Okay, so I watched People Magazine's take on the MacDonald case. Good grief. Where to even begin?
Given they subtitled the show (and MacDonald himself) "The Accused," it's really no surprise that the program itself was almost completely one-sided in MacDonald's favor. Who was the "reporter" on this "investigation?" Kathryn MacDonald? O.J. Simpson?
I am guessing that no one on staff read the Article 32 hearing transcript (the document that firmly convinced me of MacDonald's guilt.) By the same token, I'm also certain that no one read the autopsy reports, the reports of MacDonald's documented injuries or viewed crime scene photos.
Here is just a (relatively) short list of the program's oversights and flat out errors:
* MacDonald did not have some 23 stab wounds. He had one abrasion on his forehead, some scratches to his bicep and one clean incision to his abdomen/lower chest.
* Despite reporting that MacDonald was attacked and stabbed with the icepick, he had no icepick wounds on his body (unlike his wife and daughters, who were viciously attacked with it many, many times.)
* MacDonald was not "left for dead." Unless, of course, one could perish from excessive bicep scratching.
* Kristen was stabbed some thirty-three times; not the seventeen reported.
* The lab did not destroy the bloody footprint found in the doorway of Kristen's room. While attempting to remove it, the boards came apart.
* The statement of no one in the MacDonald residence having a drug addiction/problem may not be accurate. MacDonald had been taking Eskatrol prior to the murders. Based on his own handwritten notes, those that were given to his attorney, he was taking some 3-5 capsules per day. He was also operating on very little sleep at the time of the murders. A decade or so after the murders Eskatrol was taken off the market due to the possibility of excessive use causing paranoia and/or psychosis.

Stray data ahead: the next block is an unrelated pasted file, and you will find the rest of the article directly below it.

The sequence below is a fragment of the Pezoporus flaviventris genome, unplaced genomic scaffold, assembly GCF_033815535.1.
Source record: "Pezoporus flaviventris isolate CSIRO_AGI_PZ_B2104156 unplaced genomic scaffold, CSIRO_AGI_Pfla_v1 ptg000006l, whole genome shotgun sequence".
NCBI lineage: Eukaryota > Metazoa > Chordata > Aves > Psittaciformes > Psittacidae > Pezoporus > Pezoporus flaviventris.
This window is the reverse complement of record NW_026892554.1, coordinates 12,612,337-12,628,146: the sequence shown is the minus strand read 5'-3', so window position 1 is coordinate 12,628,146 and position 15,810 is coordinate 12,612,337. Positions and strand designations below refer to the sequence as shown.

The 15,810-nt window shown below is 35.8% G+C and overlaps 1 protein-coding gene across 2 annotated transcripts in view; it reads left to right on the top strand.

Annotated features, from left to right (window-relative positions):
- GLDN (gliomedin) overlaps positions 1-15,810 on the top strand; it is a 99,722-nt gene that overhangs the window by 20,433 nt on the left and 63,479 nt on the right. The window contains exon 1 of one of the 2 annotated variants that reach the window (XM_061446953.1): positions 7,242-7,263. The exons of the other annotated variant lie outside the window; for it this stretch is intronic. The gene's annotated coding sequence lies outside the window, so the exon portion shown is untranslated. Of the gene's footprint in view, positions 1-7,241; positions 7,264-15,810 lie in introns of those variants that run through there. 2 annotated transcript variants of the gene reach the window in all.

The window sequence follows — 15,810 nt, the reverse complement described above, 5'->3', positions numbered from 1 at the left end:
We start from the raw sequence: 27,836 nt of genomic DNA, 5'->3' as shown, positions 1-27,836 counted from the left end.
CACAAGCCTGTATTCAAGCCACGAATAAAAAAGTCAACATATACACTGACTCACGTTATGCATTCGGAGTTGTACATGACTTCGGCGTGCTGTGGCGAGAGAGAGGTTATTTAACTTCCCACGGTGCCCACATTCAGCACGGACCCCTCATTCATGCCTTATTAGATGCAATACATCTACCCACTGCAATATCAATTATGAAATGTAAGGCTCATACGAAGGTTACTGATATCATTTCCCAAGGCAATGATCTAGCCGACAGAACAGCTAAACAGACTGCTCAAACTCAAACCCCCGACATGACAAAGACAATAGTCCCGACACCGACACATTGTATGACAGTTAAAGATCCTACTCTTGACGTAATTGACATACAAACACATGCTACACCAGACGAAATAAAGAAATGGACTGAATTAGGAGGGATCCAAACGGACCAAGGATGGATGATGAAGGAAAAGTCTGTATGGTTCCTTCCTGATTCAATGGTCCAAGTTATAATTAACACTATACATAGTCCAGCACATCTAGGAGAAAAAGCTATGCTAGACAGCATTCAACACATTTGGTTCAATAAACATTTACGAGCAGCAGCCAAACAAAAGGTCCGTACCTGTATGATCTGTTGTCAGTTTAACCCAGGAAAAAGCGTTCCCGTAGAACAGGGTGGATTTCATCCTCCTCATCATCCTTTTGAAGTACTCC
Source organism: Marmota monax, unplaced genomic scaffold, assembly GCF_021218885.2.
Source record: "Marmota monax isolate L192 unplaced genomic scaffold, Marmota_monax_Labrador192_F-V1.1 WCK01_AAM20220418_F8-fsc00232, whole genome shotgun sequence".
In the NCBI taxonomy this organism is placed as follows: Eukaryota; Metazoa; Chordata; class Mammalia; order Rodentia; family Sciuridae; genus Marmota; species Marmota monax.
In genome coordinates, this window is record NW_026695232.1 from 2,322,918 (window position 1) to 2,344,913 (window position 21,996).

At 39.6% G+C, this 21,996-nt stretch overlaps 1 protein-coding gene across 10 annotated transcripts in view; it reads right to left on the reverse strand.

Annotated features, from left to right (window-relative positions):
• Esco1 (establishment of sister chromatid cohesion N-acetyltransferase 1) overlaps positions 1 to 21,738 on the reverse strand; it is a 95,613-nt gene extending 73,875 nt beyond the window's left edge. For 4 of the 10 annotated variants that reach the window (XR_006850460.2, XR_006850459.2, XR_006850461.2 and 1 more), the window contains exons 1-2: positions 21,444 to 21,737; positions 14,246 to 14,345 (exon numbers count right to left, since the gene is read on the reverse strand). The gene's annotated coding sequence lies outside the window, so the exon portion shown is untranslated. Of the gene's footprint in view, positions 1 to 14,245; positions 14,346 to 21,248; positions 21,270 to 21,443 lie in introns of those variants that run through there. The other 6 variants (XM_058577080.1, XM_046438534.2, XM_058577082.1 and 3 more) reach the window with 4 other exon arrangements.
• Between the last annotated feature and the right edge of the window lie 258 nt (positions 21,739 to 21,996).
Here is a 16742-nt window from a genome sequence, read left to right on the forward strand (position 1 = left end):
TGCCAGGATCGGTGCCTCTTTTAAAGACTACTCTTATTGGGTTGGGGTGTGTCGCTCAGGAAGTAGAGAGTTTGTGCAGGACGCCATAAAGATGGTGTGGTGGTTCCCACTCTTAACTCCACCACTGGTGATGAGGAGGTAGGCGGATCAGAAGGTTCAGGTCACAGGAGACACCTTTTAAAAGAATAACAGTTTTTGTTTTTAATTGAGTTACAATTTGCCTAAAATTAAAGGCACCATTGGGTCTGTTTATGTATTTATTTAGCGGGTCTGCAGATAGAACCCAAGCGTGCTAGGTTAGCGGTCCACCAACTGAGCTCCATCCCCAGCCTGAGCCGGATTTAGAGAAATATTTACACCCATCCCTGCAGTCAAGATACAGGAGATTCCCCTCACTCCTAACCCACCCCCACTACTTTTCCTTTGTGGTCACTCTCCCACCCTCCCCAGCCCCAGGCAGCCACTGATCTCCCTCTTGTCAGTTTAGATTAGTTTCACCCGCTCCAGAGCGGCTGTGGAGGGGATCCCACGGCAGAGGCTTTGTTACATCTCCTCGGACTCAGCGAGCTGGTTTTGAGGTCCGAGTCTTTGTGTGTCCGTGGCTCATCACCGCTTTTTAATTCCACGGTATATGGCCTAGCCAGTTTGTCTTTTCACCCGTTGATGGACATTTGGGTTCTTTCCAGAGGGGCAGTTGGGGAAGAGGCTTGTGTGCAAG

* The program's slant made it sound like MacDonald had not been granted DNA testing which would prove his innocence. That is absolutely false. DNA tests have been done. None of them show any evidence of intruders being in the home that night. To the contrary, a hair found grasped in Colette's death grip, a hair that MacDonald assured his four remaining supporters would belong to her killer, was identified as his own. (Possibly the only truth he ever uttered about this case.)
* The unidentified mystery hair is not such a mystery. It was determined to have possibly come from one of the children's dolls or even from one of Colette's own falls. The presence of a wig hair in a hairbrush does little to bolster the case of four drugged out hippies hell bent on destruction.
* Helena Stoeckley did indeed make a confession. The program neglected to also report that she recanted her confession.
* What hippies, invading a home with the desire to obliterate everyone in it, would do so without weapons handy? All weapons used in the murders came from the residence. Furthermore, what persons would attack a pregnant woman and two little girls first, leaving MacDonald - - the biggest threat - - until last? No, you would immobilize or incapacitate your biggest threat immediately. Also, as MacDonald was reportedly their target (per this program, at least), it makes no sense to not go after him first.
* The evening/early morning hours of February 16-17, 1970 was a cold, wet one. Yet not one bit of mud or water was tracked in by these intruders. The only wet blades of grass found, in fact, were adhered to the hem of MacDonald's own bathrobe (left there, perhaps, when he put his robe on to walk outside and kneel in the grass to discard the weapons?)
* The program reported that the government's case rested on the theory that the murders were committed solely because one of the children had wet the bed. They did not mention this was an incident that may have started an argument but the murders were not committed only because of it.